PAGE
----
After Morgan left his father’s banking firm in London, he began working in the firm of Drexel, Morgan & Company (Morgan J.P. 1). It was during this time that he became the sole financier in the “largest reorganization of railways and consolidation of industrial properties” (JohnPierpontMorgan 1). In 101, Morgan formed the first billion-dollar corporation in the world, called U.S. Steel Corporation (Morgan 1). He held a dominant position in both domestic and international finance during this period (Morgan J.P. 1). In fact, “Morgan’s great control over government finances and other private enterprises has never been matched by any other American” (1). During his prominent years as a banker and financier, he helped underwrite some of the biggest companies in America today, such as AT&T and General Electric (Strouse). Morgan’s brilliance as a banker and determination as businessman led him to the top. He continued to play a very important role in the business world up till his death and had lasting effects on the country as a whole.

In comparing these two men’s middle ages, one can see the difference in how each came to power and wealth. Vanderbilt, on one side, worked hard in starting a new steamboat business and he built his business from the ground up. Morgan, on the other hand, bought small businesses out to create his business. Both had different philosophies regarding business, but both became wealthy.

When Vanderbilt was almost 70 years old, he realized that the future was not in boats, but in railroads (St. Francis ). His first order of business after getting out of the boating industry was the purchase of both the New York and Harlem Railroads. In1867 he acquired the Central Railroad and merged it with the previously acquired Hudson River Railroad. Vanderbilt supposedly cleared 5 million in his first five years in the railroad industry (). Vanderbilt helped create one of the greatest railroad transportation systems in America (Vanderbilt ). During this time, he created thousands of jobs for men building his railroads (St. Francis ). Vanderbilt died on January 4, 1877 leaving the bulk of his estate to his son William (Vanderbilt ). Vanderbilt was not considered a great philanthropist by any means until he was almost dead. In his last years, he left one million to Central University, which was later named Vanderbilt University, and $50,000 to a church in New York where his friend was the pastor (). These were the only major contributions that Vanderbilt made.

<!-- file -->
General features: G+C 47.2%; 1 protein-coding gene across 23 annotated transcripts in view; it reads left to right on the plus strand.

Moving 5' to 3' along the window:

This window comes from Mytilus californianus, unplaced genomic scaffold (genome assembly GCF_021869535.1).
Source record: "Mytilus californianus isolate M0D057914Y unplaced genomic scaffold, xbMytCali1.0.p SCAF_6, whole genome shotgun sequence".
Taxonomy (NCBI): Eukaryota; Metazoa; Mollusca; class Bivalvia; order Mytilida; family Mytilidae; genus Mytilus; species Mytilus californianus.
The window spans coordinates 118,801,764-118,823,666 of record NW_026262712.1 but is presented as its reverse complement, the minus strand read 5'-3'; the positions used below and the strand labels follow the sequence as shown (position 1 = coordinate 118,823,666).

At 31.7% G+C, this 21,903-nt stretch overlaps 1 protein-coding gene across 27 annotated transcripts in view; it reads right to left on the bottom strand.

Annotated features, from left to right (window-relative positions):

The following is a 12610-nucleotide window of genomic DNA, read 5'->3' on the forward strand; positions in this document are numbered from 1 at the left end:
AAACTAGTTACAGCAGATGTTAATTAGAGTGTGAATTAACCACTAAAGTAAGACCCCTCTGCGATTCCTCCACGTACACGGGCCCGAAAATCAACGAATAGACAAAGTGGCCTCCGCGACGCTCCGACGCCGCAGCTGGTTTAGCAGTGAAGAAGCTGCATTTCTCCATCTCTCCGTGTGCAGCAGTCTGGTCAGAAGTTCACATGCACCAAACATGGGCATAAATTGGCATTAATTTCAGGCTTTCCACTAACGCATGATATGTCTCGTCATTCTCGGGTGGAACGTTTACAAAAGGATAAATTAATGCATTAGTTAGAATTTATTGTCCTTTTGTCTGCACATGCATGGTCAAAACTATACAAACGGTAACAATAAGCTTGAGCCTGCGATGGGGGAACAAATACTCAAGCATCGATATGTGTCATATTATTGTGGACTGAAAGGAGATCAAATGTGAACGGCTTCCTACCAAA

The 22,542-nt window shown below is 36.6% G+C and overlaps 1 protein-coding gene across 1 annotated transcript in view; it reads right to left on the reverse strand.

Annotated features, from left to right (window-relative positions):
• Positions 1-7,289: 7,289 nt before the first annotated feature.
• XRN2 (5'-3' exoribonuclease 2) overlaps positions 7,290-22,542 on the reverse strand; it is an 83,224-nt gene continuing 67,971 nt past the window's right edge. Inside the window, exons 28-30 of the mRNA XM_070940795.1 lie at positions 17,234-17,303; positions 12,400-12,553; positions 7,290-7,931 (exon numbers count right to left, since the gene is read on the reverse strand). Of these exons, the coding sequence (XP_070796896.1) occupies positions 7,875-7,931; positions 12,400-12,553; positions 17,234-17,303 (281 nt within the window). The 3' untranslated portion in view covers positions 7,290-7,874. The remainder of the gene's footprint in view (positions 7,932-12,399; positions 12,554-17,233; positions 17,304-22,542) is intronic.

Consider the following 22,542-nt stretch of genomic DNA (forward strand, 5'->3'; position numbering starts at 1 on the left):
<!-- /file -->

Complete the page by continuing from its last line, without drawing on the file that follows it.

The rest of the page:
Morgan continued his influence in the financial world up until his death in 11. In fact, in 185 and 107, he bailed out the U.S. from an economic panic (America’s Last Emperor of Finance ). In 185, he stopped a run on the treasury and organized approximately 6 million in bonds to help out the U.S. Treasury. Again, in 107 he bailed out the Treasury of the United States. During this time, Morgan acted as the central bank of the United States. The later years of Morgan’s life were marked with trouble and questions. In 11, Congress questioned him as too whether his money trusts controlled the U.S. financial industry. However, nothing came of the investigation (). Morgan made several major contributions to society in his later years. First of all, he donated money, buildings, land, and art to places such as St. John the Divine Cathedral, New York Trade Schools, New York Hospitals, Museum of National History, and the Metropolitan Museum of Art (JohnPierpontMorgan 1). He also gave a complete set of signatures from the Declaration of Independence signers to the Library of Congress (1). Although, Morgan’s later life was not as successful as his middles years, it was marked by many more contributions to society, and hence more beneficial to everyone.

One question arises when comparing and contrasting Cornelius Vanderbilt and J. P. Morgan. That question is whether or not they were robber barons or Robin Hoods? Though it is clear that in their early years, they were clearly robber barons getting rich off the work and exploitation of others, it is not so easy to say the same thing about their later years. Of these two men, J. P. Morgan was probably more of a robin hood than Vanderbilt. Morgan made more contributions to more people and places than Vanderbilt. Though both may be considered Robin Hoods in the end; Morgan was the better of the two. While comparing these two men, it is apparent that they were idols of their time, dictators in their respective fields. Through their determination and wit, they rose to the top of American society, and remained there still today.

Works Cited

American’s Last Emperor of Finance. Business Week. 0 July 00. http//

John Pierpont Morgan. Sack Lunch Net. 0 July 00. http//

Morgan, J.P. InfoPlease. 0 July 00. http//

Morgan, John Pierpont. Encarta Online Encyclopedia. 0 July 00. http//

St. Francis. University of St. Francis. 0 July 00. http//

Strouse, Jean. Morgan American Financier. New York Harper Collins, 000.

Vanderbilt, Cornelius. Dictionary of American Biography (Volume X). Ed. Malone, Dumas. New York Charles Scribner’s Sons, 164. http//